It really is possible to have breakfast in Kosovo and have lunch in Istanbul
"How about a fresh before we go to the fitness?" sounds like perfectly good English.
I find myself saying "I really love the nature here."
Hiking in the mountains must be the secret of health and longevity ‒ we sometimes feel we're the youngest (and slowest) people on the trail, as octogenarians power past us.
It is possible to eat tomato and cucumber for breakfast.
It is also possible to spend three or four hours over a meal and it is OK not to order the whole meal in one go. Unless you like having chips with your starter.
Two sittings in an evening is a barbaric Western restaurant habit.
Bulgarian red wine just keeps getting better and better.
Never judge a fruit or vegetable by its appearance. Misshapen pink tomatoes no Western supermarket would consider stocking can be the best thing you've ever eaten.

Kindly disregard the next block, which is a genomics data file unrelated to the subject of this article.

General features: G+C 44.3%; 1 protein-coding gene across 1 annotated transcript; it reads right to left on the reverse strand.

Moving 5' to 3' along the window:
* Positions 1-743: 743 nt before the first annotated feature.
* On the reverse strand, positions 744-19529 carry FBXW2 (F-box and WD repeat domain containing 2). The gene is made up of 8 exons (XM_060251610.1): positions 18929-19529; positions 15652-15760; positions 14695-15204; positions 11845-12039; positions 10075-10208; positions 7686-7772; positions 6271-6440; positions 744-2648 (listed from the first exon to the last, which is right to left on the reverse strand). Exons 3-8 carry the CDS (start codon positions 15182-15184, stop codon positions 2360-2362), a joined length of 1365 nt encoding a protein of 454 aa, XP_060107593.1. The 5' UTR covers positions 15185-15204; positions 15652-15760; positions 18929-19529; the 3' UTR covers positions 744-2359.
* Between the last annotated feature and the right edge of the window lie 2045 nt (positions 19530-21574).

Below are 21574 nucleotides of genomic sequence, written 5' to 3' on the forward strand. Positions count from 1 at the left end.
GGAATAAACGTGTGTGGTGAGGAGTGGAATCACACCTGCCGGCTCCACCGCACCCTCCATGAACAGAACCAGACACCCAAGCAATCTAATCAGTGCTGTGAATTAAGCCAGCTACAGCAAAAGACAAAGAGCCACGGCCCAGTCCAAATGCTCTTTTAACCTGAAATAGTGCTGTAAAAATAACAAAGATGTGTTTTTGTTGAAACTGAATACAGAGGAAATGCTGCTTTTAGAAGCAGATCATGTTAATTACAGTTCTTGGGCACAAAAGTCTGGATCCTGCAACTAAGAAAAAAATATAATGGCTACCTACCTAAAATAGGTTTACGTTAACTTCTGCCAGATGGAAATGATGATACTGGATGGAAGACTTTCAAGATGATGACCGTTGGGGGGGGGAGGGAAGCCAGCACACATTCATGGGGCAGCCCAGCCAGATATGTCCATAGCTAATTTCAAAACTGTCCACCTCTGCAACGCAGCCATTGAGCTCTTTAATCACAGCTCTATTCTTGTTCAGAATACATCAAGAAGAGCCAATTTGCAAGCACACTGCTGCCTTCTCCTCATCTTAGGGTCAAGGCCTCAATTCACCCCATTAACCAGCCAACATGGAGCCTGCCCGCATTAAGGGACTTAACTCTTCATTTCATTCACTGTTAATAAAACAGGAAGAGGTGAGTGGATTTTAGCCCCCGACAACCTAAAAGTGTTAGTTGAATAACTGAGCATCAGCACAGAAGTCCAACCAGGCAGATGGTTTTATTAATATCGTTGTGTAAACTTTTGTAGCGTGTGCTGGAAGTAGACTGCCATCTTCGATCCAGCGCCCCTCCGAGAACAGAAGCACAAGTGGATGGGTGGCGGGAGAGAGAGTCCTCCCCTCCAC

What I consider to be leaving a safe distance between me and the car in front is perceived by Bulgarian drivers as ample space to squeeze into.
Bulgarians really use their crash barriers.
I get a kick out of telling people "We had breakfast in Kosovo and lunch in Istanbul." (One is a village near Asenovgrad and the other – a great Turkish restaurant mid-way between Sofia and Plovdiv)
Lime trees in early summer smell wonderful.
No home should be without a chushkopek**.
What I'd like to know...
How do the bee keepers direct their bees so they don't mix up the lime/acacia/herb honey?
Where do some young women find room for all their internal organs?
What is the origin of pizza with ketchup and mayo?
*Jane Keating spent five years in Bulgaria (2005-2010) and she worked with Vagabond from Day One (back in 2006). Sadly for us, Jane is leaving for her native Ireland now, but she will continue to work for this magazine as a "distant" editor from there. Slán leat, Jane!
**The chushkopek is the great Bulgarian invention, comparable in significance to pizza in Italy, onion soup in France and, well, fish and chips in Britain. It is a home appliance to bake peppers in. It comes in several varieties: a single chushkopek (one pepper at a time), a double-barrelled one and even a four-barrelled one. An intriguing variety is the three-barrelled chushkopek, popularly referred to as a "Mercedes" because viewed from above it resembles the Daimler-Chrysler threepointed star.